• Fertilize sparingly, if at all. Slow growth and reduced light mean plants need little feeding.
  • Replace damaged plants or fill holes with natural materials to maintain fullness.
  • Consider adding a grow light or moving the box to a sunny indoor location if the outdoor light dims too much.

With the right strategy, you can get months of enjoyment from a beautiful fall display. Just take advantage of hardy plants, natural elements, and creative decorations to set the seasonal mood.

So, Is a Fall Window Box Worth the Effort?

Creating a fall window box takes more thought and effort compared to spring and summer versions. The key is to select plants that can handle decreasing temperatures and light and visually complement your fall lawn and garden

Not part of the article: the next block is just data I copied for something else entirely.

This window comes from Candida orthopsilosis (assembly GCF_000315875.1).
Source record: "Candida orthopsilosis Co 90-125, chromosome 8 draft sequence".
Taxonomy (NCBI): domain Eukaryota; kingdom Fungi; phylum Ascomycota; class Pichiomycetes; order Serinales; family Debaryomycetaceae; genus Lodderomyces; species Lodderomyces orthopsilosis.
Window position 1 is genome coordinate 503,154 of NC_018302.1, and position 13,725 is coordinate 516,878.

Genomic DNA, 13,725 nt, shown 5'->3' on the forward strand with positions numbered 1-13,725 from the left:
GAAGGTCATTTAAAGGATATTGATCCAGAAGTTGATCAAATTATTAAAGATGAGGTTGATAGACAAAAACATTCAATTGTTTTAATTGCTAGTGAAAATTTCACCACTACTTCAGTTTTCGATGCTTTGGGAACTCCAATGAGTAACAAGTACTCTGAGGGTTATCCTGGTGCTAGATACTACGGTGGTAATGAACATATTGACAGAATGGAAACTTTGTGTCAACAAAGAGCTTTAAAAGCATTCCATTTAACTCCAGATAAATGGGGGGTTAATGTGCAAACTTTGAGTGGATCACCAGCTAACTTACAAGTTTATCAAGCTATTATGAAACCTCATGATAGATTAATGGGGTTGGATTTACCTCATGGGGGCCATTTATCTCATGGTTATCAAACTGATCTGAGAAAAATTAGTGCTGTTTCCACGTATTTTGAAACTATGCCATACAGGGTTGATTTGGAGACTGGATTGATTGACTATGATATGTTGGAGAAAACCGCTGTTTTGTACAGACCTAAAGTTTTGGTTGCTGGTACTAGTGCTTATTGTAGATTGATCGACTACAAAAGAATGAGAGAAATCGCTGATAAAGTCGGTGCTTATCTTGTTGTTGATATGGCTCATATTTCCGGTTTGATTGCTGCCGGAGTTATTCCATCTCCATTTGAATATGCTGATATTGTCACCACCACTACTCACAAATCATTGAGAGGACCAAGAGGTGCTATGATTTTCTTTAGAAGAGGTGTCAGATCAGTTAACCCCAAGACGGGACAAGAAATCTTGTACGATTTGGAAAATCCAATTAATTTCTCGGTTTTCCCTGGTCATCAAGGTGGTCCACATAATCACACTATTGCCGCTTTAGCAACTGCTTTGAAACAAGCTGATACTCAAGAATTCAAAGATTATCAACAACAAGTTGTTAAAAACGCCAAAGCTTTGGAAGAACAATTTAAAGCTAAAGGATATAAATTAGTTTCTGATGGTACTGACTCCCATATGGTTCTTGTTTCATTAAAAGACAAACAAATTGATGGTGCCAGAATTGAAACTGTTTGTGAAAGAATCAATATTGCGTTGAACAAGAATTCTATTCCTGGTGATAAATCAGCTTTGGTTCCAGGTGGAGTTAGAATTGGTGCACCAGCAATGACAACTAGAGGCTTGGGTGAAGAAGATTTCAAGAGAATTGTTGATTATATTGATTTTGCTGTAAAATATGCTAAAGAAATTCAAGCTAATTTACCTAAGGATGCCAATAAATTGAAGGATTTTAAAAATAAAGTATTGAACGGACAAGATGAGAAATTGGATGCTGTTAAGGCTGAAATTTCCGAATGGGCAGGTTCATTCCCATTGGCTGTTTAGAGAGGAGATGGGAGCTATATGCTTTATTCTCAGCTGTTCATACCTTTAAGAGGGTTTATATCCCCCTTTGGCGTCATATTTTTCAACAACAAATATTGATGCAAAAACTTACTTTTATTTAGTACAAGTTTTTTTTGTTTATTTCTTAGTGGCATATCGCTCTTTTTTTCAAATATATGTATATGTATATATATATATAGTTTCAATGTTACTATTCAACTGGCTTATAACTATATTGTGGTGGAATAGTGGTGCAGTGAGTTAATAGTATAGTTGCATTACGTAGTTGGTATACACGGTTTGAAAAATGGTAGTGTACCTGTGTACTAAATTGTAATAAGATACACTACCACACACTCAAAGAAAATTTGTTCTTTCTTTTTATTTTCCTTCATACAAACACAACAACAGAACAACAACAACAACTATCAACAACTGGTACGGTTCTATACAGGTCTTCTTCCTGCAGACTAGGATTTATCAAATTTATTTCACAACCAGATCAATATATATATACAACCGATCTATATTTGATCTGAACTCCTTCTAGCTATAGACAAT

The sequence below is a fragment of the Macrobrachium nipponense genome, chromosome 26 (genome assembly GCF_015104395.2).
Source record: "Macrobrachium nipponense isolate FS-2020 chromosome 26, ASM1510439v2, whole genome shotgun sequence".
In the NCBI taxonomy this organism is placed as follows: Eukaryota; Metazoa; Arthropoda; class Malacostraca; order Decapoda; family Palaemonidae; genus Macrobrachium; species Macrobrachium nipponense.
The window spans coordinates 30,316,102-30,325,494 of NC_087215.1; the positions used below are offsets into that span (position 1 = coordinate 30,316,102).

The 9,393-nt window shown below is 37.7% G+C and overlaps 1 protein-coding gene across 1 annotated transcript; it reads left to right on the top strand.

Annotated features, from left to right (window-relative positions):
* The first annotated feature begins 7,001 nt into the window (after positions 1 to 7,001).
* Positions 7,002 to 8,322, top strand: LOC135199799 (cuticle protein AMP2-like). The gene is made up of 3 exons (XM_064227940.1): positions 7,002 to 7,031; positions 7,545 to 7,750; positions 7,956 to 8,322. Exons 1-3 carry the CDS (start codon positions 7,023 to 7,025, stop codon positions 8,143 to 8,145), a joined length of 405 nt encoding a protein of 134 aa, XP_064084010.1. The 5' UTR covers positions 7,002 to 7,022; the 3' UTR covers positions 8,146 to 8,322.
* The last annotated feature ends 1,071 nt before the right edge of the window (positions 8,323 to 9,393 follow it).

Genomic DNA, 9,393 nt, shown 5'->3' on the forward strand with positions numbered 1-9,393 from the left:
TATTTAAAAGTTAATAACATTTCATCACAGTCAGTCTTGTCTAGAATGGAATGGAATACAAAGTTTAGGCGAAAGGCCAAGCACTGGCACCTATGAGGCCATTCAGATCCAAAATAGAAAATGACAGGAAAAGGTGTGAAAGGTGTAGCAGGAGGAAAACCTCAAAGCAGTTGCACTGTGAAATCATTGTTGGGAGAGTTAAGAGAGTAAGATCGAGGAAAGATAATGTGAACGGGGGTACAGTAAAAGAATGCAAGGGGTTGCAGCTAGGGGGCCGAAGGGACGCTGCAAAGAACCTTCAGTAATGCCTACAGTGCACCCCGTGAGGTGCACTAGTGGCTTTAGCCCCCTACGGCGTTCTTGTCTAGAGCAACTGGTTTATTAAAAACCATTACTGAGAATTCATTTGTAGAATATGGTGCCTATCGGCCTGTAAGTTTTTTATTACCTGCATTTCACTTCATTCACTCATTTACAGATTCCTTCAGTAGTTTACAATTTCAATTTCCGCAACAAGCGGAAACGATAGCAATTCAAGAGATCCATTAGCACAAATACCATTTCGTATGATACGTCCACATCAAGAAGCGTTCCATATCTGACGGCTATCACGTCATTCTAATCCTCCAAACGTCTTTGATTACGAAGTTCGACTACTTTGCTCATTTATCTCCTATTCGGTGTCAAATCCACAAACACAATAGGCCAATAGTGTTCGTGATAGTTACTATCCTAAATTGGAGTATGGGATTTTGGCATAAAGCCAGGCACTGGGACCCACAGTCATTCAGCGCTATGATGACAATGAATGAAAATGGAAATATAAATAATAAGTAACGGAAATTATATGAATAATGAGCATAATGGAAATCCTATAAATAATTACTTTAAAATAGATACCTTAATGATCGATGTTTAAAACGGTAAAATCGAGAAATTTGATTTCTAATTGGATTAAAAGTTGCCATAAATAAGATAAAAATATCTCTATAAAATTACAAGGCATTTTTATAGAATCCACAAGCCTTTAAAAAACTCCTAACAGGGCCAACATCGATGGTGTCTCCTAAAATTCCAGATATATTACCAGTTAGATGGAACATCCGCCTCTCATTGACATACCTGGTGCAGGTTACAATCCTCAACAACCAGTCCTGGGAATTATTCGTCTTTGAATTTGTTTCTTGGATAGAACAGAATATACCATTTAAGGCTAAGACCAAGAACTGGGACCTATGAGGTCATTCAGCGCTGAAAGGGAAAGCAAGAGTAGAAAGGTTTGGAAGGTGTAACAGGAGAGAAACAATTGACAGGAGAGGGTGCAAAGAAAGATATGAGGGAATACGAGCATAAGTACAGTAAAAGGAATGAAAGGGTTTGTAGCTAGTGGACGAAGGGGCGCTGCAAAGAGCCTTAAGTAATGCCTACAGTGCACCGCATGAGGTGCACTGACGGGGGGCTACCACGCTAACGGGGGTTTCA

The contents also won’t last indefinitely, like simpler evergreen options. However, the visual impact and temporary nature are what make fall boxes special. You can delight in colors and textures unique to the season that you wouldn’t find at other times of year. 


FAQs About Fall Window Boxes

What is the best size for a fall window box?

The length of your window box can vary, but a depth of at least 8 to 12 inches provides room for thriller, filler, and spiller plants. Place your box on a sturdy bracket or ledge designed to hold its weight when filled.

How often should soil be replaced in window boxes?

Plan to replace the potting mix every two or three years. Fertilize lightly in the fall. Soil may last longer if you compost the old mix before reusing it.

Should I fertilize my fall window box?

Use fertilizer sparingly on fall boxes. Lower light and temperatures mean slower growth that requires less nutrition. An early fall feeding with a balanced fertilizer should suffice.